This said, all is not lost for victims. This brings me to the second trigger mechanism built within the Rome Statute. If the Kenyan Principals do not want to act, the ICC Prosecutor will have to invoke his powers to commence investigations. This will require the Prosecutor to act boldly, despite the challenges posed by such a move. It seems reasonable to conclude that the Prosecutor would only invoke this power where the relevant authority do not want to make the referral to the Court. The danger is that such action would incite opposite reaction from the government - refusal to cooperate - with effects that are not difficult to fathom: stalled investigation or prosecution. It is telling that this power is yet to be invoked by the Prosecutor of the ICC. This is not to suggest that he may not choose to do so in the Kenyan case. One suspects that the Prosecutor could be hinting at this possibility when stating that 'Kenya will be an example to the world'. However, the prospect that the Prosecutor would be seen to act in vain (with serious credibility implications for the Court)- should authorities refuse to cooperate - leads me to reasonably conclude that the he is unlikely to take this route. I am sure that recent perception - although for the most part unfounded - that 'the ICC is targeting Africans' is likely to weigh heavily on Ocampo's mind. Invoking his powers will be a last resort, after all is done to convince the government that acting on their own is the best course of action. It is reported that the Prosecutor is to meet the two leaders in the coming days or weeks. Mr Ocampo will be saying things along the lines I have just described: act, or I will. Perhaps in slightly more diplomatic terms.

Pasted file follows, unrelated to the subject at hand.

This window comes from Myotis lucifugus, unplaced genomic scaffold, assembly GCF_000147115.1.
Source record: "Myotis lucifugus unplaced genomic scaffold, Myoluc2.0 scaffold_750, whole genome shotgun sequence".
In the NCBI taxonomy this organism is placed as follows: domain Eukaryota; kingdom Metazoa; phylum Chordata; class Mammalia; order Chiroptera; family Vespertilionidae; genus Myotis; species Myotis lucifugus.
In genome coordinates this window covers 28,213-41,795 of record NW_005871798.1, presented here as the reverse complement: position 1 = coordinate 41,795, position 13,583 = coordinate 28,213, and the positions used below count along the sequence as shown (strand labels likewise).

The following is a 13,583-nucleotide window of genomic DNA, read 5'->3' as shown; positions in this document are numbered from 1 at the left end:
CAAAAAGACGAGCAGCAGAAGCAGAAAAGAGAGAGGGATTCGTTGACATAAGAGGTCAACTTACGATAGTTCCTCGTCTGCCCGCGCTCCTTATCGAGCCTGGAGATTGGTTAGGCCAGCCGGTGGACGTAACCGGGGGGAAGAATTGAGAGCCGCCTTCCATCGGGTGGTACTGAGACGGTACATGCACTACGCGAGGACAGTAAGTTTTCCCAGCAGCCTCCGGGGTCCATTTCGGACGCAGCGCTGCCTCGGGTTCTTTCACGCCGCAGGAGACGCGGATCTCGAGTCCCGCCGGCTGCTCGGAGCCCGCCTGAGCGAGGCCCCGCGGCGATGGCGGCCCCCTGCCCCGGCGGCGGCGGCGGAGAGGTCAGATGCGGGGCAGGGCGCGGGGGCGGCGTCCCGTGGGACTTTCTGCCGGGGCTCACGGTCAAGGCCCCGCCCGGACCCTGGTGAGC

I will not discuss the third trigger mechanism, which involves the Security Council of the United Nations making as in the case of Darfur Sudan. This is the least likely route, in view of the fact that Kenya has not been on the agenda of that UN body, and is unlikely to be in view of more pressing matter such as Iran, North Korea, and the like.

The matter will continue to evolve...but I guess the three aspects are perhaps the 'immovable constants'. Give that these choices are for the most dictated by considerations in the political terrain that is susceptible to change, we are bound to see a new twist in the plot, including the government taking seriously the idea of prosecuting suspects locally in which case an ICC process could be obviated.

Its wait and see....